ByMeghann Elisa, writer at Creators.co
'Of course it is happening inside your head, Harry, but why on earth should that mean that it is not real?'
Meghann Elisa

As the countdown to the sixth season of Game of Thrones begins, the series only seems to be growing in popularity — but it can't reign supreme forever. With literally hundreds of new fantasy books published every year, competition is rife and it's only a matter of time before the next big sensation hits our screens. Here are five book series that have all the potential to become an epic TV experience.

1. 'His Dark Materials' by Philip Pullman

It's hard to believe that this hugely popular fantasy series has yet to make it to the small screen. The film adaptation, The Golden Compass, released in 2007 (see video below), just didn't live up to fans' expectations...

...and it's no wonder — long and complex stories like this one need a certain shaping and pacing that can only really be achieved with a full length TV series. With all of the physics, philosophy and theology explored in the books, a series would have the potential to go into real depth and could be a great medium to address subjects that are still super relevant today.

From a visual standpoint, His Dark Materials could be an opportunity to get really creative with CGI, not just with the dæmons but also the many parallel worlds within the multiverse. With both the drama of Dexter and the diversity of Doctor Who, this is a hit waiting to happen.

2. 'Discworld' by Terry Pratchett

The Discworld series could be another fantastic choice for visual effects. For those who aren't familiar with the books, the world itself is a colossal, flat biosphere on top of four giant elephants, which themselves are on top of an enormous, space-swimming turtle. Who wouldn't want to see that?

With a goldmine of over 40 unique stories to choose from, the producers wouldn't be short of plot ideas or crazy characters. Death, Discworld's cat-loving, horse-riding skeleton, would be a top source of comedy, as would incapable wizard Rincewind and Sam Vimes, the seriously cynical police officer. The scope for subject matter here is huge; witches, assassins, trolls, werewolves, vampires, thieves, and even an orangutan librarian all feature in the novels, so there really would be something for everyone.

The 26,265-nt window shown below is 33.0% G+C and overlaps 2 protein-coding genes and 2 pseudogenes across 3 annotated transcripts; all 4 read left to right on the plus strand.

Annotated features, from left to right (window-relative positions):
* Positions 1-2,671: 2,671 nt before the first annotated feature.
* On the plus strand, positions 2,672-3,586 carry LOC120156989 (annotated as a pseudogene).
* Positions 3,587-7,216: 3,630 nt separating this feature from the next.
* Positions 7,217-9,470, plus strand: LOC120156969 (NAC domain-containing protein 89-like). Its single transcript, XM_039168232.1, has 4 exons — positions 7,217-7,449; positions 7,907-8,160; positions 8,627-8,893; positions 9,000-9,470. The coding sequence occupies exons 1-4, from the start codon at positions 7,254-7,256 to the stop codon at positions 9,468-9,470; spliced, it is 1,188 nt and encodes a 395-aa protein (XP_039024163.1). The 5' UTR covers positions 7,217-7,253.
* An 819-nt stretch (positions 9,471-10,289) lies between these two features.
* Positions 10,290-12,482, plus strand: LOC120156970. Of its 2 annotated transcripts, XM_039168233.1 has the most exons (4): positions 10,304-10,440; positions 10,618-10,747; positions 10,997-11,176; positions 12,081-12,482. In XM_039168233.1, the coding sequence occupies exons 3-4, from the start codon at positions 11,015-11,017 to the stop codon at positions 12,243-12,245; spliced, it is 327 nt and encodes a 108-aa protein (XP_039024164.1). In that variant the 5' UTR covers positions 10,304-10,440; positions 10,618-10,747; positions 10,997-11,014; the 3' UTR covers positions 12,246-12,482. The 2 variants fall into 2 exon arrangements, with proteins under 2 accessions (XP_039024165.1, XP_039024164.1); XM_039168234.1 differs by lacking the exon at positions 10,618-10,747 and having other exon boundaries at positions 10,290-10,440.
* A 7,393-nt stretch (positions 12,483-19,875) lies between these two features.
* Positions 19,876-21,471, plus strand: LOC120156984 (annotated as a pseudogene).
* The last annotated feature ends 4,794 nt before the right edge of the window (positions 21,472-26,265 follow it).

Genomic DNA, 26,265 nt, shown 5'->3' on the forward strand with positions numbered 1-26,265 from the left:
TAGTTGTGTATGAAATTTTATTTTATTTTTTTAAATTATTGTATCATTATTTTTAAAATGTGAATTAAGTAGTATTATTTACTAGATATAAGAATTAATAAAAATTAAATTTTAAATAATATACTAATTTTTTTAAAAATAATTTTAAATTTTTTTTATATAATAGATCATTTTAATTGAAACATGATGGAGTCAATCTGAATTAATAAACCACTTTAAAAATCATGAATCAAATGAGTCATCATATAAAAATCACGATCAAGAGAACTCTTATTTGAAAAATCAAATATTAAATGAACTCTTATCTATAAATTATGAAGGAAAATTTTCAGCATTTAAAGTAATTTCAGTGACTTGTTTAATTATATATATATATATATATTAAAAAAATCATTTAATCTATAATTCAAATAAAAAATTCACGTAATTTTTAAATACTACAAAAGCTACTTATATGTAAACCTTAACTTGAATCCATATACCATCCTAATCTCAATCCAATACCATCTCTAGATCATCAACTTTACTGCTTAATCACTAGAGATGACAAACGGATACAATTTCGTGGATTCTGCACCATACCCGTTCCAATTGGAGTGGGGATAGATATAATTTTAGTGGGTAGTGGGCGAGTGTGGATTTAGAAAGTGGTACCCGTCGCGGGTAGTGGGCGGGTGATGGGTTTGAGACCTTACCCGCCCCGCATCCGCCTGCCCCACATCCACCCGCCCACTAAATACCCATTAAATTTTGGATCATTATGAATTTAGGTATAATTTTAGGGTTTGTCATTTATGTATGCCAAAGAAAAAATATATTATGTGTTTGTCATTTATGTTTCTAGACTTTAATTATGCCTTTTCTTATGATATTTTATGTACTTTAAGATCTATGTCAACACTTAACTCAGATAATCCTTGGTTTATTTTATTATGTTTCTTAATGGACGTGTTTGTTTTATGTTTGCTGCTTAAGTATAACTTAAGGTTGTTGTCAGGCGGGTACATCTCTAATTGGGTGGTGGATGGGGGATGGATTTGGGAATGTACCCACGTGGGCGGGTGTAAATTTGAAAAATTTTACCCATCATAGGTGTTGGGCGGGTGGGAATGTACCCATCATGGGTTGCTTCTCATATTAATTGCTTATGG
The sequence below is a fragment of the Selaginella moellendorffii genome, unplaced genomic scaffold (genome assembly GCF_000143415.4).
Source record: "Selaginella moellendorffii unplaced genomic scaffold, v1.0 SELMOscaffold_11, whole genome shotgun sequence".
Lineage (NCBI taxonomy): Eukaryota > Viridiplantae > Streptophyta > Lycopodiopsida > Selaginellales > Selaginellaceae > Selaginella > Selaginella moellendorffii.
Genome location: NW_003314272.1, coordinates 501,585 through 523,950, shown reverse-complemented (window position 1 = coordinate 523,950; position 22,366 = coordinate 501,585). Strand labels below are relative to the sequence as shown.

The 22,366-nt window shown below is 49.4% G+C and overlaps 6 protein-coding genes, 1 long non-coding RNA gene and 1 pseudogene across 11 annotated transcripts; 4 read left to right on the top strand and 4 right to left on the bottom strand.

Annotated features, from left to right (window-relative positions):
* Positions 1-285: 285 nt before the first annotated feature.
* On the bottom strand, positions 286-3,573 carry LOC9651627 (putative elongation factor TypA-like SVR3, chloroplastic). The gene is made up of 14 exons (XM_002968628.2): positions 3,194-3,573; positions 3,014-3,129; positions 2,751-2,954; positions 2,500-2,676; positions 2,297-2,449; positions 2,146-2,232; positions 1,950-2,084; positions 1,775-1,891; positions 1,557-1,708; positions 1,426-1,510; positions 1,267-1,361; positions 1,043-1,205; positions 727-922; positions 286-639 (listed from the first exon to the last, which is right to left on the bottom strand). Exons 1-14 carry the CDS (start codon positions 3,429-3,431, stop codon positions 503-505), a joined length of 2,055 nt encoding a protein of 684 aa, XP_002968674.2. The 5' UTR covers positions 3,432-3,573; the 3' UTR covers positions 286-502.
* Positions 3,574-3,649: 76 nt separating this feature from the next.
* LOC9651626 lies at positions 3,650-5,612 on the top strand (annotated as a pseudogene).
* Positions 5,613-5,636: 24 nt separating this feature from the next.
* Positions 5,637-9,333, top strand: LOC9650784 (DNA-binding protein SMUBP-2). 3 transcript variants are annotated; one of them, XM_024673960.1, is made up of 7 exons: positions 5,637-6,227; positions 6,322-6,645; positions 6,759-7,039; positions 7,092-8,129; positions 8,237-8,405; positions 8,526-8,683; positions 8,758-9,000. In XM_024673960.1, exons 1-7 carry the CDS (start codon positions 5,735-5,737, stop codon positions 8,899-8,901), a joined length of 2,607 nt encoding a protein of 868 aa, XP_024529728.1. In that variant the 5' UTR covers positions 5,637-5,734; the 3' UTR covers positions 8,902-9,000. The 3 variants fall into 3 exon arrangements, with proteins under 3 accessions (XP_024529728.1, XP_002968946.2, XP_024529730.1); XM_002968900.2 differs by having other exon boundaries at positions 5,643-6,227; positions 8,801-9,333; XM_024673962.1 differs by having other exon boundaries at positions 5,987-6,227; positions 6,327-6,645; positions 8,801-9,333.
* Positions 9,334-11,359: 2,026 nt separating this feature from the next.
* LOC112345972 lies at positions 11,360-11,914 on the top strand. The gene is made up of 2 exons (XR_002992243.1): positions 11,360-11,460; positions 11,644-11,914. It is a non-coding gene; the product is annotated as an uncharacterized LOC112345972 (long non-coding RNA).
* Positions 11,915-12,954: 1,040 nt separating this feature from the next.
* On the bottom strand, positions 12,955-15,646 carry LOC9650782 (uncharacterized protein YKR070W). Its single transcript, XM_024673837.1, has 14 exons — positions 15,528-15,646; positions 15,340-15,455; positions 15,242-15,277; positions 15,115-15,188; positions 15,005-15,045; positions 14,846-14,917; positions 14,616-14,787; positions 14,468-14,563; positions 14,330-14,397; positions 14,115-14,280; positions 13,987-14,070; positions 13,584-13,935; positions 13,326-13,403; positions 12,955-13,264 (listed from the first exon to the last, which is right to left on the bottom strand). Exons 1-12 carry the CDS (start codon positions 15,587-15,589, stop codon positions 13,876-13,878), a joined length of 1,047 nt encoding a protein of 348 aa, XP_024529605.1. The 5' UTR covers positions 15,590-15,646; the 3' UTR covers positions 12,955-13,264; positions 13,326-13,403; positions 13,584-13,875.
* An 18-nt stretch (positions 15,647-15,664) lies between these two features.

3. 'Artemis Fowl' by Eoin Colfer

There have been rumors of an Artemis Fowl movie for years, but with eight action-packed books to cover, surely it makes more sense to adapt it for TV? Interestingly, most of the fan art already out there falls into the animé category and there have been numerous graphic novel adaptations. Could an animated series be the answer?

One thing's for sure: Holly Short would be an absolutely kickass female character. Her determination, bluntness and super sassy attitude allow her to help Artemis save the world on countless occasions — damn, that girl can hold her own — and it's refreshing to see in a genre so typically dominated by strong men. There's room for some serious character development where Artemis is concerned too — he may start the series as an enemy but as it progresses, he grows into a man of merit before our very eyes. It's about time Ireland got its own hero!

4. 'Noughts & Crosses' by Malorie Blackman

For those who haven't read Malorie Blackman's sensational series, it all takes place in a world where humans evolved with Pangaea still intact, meaning that the African people made Europeans their slaves, not the other way around. The segregation that remains between the two main characters, Callum and Sephy, creates a story that's somewhat of a modern twist on Romeo & Juliet.

The original concept and strong message behind Noughts & Crosses translated into a TV series would be sure to bring a very fresh perspective to a very current issue. This is not your typical romantic love story but a broad and exciting tale of people who are fighting for change. Not only is it immensely engaging and powerfully emotional, it's also hugely educational. This really could be something that nobody has seen before.

5. 'The Once and Future King' by T.H. White

Move over Merlin! The Once and Future King is the real deal. The novel contains all of the excitement and adventure one would expect to happen in Camelot, but it's not your standard Arthurian fantasy; a real exploration of human nature takes place here — power, justice and everything in between — and there are plenty of plot twists woven into the story's web.

It would be pretty refreshing to see T.H. White's chivalrous depiction of Arthur in a world that so often champions the 'might is right' way of ruling, and the mythical imagery would be epic. You can just picture the tone growing darker with each series — what starts as a light-hearted and almost parodic account of young Arthur's adventures gradually morphs into a deep and reflective story which finds him brooding over death and his legacy. If the reception of other medieval dramas like GOT and The Tudors is anything to go by, The Once and Future King could be a huge success.

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